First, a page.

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Image of Colosseum


80 x 66 in. (203.2 x 167.64 cm)

Chester Arnold (Santa Monica, California, 1952 - ) Primary

Object Type: Painting
Medium and Support: Oil on linen
Credit Line: Gift of Katie and Drew Gibson
Accession Number: 2011.12.03


City Limits, City Life, December 13, 2014 - June 14, 2015, Historic Wing, Paul L. Davies Gallery, San José Museum of Art.

Breaking Ground: Gifts from Katie and Drew Gibson, July 18, 2013 - October 20, 2013, New Wing, Second Floor, North Gallery, San José Museum of Art.

SJMA Label Text

City Limits, City Life (2014-2015)

In this work Arnold reminds us of humanity’s connected and conflicted relationship with the natural environment through an interesting play of dialectics. The subject of Arnold’s painting is an enormous, three-tiered stadium—a symbol of human engineering and ingenuity. At the painting’s four corners parking lots, freeways, and buildings encircle the stadium, suggesting this impressive structure is situated within a dense urban landscape. While Arnold allows us to see most of the stadium’s interior by employing a bird’s eye perspective, it results in human spectators reduced to the size of tiny specs. Thereby, Arnold reminds us of our physically humbling relationship to the built and natural environment.

Missing from the stadium’s green field are chalk lines that normally mark the boundaries of play or special equipment associated with the kind of play involved. Thus, it is uncertain whether the spectators who fill the stadium’s seats have gathered for a game or for an entirely different reason altogether. Arnold titled this painting using the same spelling normally reserved for the Colosseum in Rome. Therefore, it is reasonable to imagine that the spectators who fill the stadium might be watching the proceedings of a modern day battle, similar to the gladiator matches of antiquity. A large, white and gray billowing cloud of smoke hovers above the stadium’s bottom lower right side stand, perhaps the result of the igniting of fireworks or a cannon’s firing. Directly across from the cloud of smoke an orange fireball seems to have erupted in the stands, possibly a consequence of the cannon’s explosion. The stadium’s lone flag, positioned in the painting’s foreground and right in front of the white and gray cloud, hangs motionless and limp—alerting us to the ironic stillness of the entire scene. While we can imagine the raucous clamor and roar of the crowd, our elevated position would most certainly reduce their loud cheers to faint cries. As a result, Arnold has produced a dramatic work filled with tension created between opposing effects.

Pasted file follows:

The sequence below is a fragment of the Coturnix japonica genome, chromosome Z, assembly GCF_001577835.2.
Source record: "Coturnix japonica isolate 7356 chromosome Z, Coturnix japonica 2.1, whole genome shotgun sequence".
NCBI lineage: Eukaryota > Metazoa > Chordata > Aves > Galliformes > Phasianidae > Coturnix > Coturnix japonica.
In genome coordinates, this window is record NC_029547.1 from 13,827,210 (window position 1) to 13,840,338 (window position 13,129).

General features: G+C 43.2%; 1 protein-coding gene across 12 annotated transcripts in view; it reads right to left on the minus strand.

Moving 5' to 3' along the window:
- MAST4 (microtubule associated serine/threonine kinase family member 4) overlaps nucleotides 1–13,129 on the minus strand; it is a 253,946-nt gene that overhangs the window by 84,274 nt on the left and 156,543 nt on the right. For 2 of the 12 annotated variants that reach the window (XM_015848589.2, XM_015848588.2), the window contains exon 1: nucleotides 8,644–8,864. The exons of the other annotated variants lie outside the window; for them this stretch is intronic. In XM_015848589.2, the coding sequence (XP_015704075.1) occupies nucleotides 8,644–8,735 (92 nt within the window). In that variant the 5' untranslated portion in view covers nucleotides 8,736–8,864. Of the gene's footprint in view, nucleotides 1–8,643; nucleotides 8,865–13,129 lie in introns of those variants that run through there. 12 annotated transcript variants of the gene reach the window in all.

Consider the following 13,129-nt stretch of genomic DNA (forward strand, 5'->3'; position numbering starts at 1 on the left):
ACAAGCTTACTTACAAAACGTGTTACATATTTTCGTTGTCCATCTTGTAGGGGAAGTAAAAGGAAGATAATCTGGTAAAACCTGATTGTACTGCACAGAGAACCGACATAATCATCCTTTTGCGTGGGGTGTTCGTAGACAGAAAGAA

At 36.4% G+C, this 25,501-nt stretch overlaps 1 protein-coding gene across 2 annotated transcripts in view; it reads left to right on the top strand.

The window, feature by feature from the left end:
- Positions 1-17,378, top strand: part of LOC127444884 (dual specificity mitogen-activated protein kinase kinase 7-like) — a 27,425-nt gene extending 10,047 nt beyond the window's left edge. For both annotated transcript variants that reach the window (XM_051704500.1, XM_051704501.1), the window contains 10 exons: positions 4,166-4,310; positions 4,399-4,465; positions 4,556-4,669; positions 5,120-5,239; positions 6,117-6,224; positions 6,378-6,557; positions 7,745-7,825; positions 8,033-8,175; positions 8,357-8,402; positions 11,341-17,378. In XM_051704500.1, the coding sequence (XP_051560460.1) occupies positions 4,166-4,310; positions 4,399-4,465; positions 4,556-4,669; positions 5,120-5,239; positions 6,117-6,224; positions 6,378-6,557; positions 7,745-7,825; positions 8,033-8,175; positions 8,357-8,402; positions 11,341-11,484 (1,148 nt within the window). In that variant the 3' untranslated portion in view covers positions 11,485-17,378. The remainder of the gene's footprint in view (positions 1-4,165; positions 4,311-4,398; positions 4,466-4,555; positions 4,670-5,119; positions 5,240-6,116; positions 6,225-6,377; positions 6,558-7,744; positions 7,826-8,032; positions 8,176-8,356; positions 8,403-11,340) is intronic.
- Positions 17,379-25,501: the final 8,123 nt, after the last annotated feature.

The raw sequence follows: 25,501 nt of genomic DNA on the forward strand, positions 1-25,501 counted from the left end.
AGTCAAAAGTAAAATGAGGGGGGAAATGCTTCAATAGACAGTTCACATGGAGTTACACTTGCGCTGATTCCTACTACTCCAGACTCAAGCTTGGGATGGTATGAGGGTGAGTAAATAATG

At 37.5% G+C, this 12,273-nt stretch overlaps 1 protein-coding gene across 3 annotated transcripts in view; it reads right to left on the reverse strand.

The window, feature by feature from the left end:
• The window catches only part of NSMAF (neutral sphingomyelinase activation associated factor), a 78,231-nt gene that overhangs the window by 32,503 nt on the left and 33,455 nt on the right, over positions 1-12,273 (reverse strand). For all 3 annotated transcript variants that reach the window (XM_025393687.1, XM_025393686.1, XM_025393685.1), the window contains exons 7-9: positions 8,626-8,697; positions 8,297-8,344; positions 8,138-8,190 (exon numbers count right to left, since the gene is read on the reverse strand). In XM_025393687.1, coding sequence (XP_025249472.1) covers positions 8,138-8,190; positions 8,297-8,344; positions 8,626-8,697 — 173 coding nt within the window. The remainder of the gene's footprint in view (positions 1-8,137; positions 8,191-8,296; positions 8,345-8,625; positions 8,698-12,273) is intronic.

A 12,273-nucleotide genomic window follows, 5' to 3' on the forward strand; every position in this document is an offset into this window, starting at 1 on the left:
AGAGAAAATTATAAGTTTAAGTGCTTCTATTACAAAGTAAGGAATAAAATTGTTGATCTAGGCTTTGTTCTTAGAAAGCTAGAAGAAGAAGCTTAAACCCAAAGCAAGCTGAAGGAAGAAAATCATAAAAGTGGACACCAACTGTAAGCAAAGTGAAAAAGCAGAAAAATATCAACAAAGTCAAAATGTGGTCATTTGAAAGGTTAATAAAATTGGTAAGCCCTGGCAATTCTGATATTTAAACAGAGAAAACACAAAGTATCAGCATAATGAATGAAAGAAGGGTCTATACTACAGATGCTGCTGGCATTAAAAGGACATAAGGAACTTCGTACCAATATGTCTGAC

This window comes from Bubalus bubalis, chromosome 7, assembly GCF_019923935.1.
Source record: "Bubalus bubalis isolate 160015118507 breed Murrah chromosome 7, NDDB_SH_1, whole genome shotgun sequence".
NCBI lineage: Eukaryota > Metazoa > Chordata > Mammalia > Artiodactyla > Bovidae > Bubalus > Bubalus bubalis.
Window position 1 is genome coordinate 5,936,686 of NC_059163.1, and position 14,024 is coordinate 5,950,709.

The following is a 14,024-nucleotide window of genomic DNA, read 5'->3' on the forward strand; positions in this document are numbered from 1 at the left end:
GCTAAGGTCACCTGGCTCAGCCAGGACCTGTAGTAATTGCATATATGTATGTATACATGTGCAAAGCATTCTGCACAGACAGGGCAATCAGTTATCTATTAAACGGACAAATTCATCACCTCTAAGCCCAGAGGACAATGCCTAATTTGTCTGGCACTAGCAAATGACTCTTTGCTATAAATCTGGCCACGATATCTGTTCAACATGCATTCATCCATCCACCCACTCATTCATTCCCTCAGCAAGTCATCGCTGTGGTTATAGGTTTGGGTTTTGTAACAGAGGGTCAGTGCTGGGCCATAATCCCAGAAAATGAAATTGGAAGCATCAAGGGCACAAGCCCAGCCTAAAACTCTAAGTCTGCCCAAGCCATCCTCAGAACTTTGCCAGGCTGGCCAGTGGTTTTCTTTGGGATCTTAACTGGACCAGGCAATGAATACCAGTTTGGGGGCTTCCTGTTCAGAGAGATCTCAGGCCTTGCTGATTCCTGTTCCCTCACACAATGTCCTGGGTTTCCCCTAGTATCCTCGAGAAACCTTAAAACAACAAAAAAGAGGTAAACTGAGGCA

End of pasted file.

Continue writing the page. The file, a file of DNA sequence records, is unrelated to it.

Breaking Ground: Gifts from Katie and Drew Gibson (2013)

Chester Arnold creates dramatic, large-scale oil paintings that address human actions and events that negatively affect the natural world. While concept and content take leading roles in his work, Arnold does not overlook technique or formal considerations. Indeed, he strikes a balance between social and political responsibility and aesthetic drama in his paintings.

In Colosseum, an enormous three-tiered stadium—a symbol of human engineering and ingenuity—dominates the frenetic urban scene. Arnold titled the painting using the same spelling primarily reserved for the Colosseum in Rome, which might offer clues to understanding the raucous sight below. From an aerial vantage point, we look down at smoke and fire erupting from the amphitheater’s stands and spectators rushing across the grassy field. Like its Roman counterpart, Arnold’s arena might be a stage for a battle or fight—perhaps over the last open green space in the area.

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  • Image Dimensions: 80 x 66 in. (203.2 x 167.64 cm)

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